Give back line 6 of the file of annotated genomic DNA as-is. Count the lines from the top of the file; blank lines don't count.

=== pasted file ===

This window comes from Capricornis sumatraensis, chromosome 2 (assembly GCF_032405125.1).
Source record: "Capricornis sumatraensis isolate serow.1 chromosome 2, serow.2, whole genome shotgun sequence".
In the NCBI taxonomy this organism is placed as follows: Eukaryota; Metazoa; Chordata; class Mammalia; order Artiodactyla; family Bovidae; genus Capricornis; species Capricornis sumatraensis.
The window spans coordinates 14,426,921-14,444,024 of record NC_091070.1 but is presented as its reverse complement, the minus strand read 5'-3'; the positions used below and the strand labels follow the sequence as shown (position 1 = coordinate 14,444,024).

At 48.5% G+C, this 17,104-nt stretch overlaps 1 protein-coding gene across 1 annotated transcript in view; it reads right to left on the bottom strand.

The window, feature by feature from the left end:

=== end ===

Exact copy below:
The window, feature by feature from the left end: